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Do you know what Imposter Syndrome is, and are you suffering from it?  If, like me, you recently moved careers and left an industry that you knew inside out, and now you have the feeling of being overwhelmed!  Do I hear a resounding yes?  Then this is probably one of the first indicators that you are suffering from imposter syndrome.   

Finally, after six months, I am flourishing in my new role.  In the beginning, though, I am not going to lie; I was not sure I had the competence or intelligence to thrive in this unfamiliar environment.  While researching industry websites, blogs and thought leaders, I found an article on Imposter Syndrome.  Not knowing what this term was, piqued my interest; low and behold, it described how I was feeling. 

Those struggling with imposter syndrome believe they are undeserving of their achievements; They feel that they aren’t as proficient or clever as others might think.  At any moment, their colleagues will discover the truth about them. 

Understanding Imposter Syndrome 

Why did I feel like such a fraud?  I had no reason to.  I knew I was capable and experienced enough for my new role.  There was evidence of my successes.  But often, those suffering from Imposter Syndrome attribute their success to luck or good timing.  Whether it is career success or academic achievement, a person can struggle with pressure and personal expectations. 

Specific personality traits can cause imposter syndrome; those who suffer are usually struggling with: 

  • Self-efficacy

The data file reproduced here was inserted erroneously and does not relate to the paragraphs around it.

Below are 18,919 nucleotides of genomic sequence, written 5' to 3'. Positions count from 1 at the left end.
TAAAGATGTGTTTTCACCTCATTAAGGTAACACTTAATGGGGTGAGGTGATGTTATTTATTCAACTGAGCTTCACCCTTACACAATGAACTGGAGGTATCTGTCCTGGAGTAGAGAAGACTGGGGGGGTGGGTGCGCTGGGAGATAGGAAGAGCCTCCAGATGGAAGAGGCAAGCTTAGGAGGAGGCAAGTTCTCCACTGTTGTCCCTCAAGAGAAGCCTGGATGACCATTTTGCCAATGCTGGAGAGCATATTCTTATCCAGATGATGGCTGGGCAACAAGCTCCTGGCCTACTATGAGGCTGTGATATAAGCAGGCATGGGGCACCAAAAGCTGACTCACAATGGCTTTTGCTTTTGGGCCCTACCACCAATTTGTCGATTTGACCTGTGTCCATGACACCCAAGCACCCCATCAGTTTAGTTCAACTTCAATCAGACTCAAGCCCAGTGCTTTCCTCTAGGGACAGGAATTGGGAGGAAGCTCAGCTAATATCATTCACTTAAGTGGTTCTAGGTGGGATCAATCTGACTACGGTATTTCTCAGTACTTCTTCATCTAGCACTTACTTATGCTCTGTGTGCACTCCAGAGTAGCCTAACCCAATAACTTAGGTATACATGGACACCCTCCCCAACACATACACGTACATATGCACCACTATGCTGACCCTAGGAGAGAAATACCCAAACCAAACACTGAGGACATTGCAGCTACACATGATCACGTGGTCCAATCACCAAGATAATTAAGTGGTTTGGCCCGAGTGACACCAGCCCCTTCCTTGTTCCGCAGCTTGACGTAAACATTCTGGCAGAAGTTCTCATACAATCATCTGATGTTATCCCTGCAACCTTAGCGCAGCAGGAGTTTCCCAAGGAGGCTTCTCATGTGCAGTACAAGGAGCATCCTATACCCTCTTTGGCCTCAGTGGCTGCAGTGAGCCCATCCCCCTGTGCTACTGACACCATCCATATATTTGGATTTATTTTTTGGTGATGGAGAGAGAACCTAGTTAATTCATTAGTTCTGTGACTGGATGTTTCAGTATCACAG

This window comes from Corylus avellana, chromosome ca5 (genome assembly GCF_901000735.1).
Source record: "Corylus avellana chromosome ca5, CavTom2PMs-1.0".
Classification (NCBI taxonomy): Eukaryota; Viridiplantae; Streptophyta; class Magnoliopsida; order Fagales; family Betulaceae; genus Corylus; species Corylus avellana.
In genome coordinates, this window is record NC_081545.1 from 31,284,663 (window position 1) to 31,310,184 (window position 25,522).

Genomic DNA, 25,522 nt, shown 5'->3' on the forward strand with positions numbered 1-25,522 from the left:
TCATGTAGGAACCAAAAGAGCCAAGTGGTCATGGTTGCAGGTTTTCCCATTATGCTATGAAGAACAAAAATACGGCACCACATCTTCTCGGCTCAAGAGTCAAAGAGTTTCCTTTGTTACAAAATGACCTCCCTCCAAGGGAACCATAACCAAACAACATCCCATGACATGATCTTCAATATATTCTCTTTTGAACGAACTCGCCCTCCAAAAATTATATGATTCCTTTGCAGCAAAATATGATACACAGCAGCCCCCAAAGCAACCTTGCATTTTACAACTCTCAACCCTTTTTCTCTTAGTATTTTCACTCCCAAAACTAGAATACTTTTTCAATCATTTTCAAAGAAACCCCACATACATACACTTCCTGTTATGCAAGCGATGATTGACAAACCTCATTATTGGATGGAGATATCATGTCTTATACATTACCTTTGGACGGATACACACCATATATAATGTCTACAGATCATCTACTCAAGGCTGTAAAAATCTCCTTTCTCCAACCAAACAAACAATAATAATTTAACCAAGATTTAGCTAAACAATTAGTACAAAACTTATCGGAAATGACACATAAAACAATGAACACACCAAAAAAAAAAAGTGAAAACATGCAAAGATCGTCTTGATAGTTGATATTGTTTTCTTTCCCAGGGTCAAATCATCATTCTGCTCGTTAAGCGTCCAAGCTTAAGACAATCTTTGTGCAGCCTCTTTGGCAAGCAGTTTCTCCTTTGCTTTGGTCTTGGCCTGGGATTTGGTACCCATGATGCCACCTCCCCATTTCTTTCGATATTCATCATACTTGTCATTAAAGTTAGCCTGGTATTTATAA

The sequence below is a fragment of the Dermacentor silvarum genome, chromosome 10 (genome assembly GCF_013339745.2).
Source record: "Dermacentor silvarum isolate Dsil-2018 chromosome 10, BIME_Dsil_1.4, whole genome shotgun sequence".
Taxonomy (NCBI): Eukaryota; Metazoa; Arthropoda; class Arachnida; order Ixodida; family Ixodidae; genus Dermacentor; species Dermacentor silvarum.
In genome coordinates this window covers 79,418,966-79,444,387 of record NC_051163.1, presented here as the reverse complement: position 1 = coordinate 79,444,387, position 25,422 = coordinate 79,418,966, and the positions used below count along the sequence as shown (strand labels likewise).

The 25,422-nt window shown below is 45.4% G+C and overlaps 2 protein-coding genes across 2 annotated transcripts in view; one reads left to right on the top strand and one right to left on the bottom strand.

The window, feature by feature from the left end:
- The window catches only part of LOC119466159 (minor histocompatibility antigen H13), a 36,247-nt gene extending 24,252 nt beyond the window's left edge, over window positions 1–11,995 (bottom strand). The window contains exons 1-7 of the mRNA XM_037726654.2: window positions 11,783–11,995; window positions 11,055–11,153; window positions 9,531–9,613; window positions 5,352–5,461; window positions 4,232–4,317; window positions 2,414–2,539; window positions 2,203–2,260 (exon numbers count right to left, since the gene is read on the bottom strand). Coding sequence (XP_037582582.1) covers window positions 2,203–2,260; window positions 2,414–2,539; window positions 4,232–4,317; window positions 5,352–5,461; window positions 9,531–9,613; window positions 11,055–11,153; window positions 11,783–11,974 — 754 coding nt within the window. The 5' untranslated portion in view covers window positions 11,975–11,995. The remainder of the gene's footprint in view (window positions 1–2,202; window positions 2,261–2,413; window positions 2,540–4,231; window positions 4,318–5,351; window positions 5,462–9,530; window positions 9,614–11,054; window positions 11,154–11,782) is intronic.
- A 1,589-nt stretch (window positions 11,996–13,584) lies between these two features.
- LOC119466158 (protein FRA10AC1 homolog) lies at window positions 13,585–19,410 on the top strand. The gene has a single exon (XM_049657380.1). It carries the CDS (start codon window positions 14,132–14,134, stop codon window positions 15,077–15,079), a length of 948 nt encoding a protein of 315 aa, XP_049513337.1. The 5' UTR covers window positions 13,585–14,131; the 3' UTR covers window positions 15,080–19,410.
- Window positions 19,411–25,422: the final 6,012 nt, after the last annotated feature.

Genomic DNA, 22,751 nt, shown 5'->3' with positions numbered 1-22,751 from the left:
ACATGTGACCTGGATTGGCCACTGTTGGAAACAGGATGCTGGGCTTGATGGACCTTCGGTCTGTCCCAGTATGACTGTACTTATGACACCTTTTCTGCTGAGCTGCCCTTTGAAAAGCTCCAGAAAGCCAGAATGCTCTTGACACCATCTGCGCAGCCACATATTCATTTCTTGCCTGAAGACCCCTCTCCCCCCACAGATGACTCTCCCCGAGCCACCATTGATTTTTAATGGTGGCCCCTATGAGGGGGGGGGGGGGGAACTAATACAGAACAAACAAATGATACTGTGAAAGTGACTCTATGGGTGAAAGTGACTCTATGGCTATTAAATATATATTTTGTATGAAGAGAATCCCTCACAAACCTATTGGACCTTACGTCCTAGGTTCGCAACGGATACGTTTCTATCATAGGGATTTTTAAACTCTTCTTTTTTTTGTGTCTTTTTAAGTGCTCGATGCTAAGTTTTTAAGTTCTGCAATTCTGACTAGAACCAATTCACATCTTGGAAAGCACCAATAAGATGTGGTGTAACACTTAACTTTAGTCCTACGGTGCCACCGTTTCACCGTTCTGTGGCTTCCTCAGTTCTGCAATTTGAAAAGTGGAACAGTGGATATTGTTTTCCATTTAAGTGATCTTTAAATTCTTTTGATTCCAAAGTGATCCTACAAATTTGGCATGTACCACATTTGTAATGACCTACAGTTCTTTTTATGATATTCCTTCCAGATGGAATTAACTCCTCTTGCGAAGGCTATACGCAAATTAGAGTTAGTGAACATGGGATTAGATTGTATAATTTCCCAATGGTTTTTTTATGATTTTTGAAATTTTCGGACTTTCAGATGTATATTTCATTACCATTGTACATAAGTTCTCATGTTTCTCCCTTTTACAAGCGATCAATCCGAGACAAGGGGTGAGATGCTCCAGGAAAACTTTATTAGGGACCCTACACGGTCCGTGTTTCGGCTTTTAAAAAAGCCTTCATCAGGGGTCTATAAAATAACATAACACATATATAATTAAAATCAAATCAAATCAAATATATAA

• Perfectionism 
  • Neuroticism 
  • Competitive environments can also antagonise the feelings of imposter syndrome. 

How Common is Imposter Syndrome? 

According to Psychology Today, around 25 to 30% of high achievers may suffer from imposter syndrome.  And approximately 70% of adults may experience impostor syndrome at least once in their lifetime. 

Overcoming Imposter Syndrome 

How do you change someone’s mindset about their skills and abilities?  Imposters feel like they don’t exist, so acknowledging their expertise and achievements is imperative to remind themselves that they have earned their place in their professional roles. 

Staying focused and measuring your accomplishments is key, don’t worry about comparing them to others.  Attempting to complete every task flawlessly adds pressure to your work environment.  Allowing fear to take over, that any mistake will reveal to colleagues that you are not smart enough for the role, can bring on a bout of imposter syndrome.  

A small win is to start building your own ‘Freaking Fabulous’ feedback folder to collect and store gratitude and positive reinforcements you have received across your professional career.  Your folder is somewhere you can go to reaffirm your skills and confidence.  A place to remind you of your wins!   

Tips on how to overcome imposter syndrome: 

  • Reflect on your sound achievements 
  • Share your feelings with a confidant outside of your professional environment 
  • Seek out a mentor who has followed a similar path 
  • Expect to make mistakes at the beginning of a new experience  

It is essential to fight imposter syndrome as it can stifle your growth, preventing you from pursuing new opportunities at work.  Confronting it head-on will help you thrive in the future.  

Talking about imposter syndrome certainly helped me overcome the feelings I had.  Receiving positive feedback (and, of course, constructive criticism) from managers, supervisors and colleagues all helped in the struggle to keep my imposter syndrome in check. 

At Nova, we will work with you to identify suitable opportunities and, when required, refer you to our career partner, Connect By Nova, to talk through career action plans, interview tips and advice to help with your career and beyond. 

 

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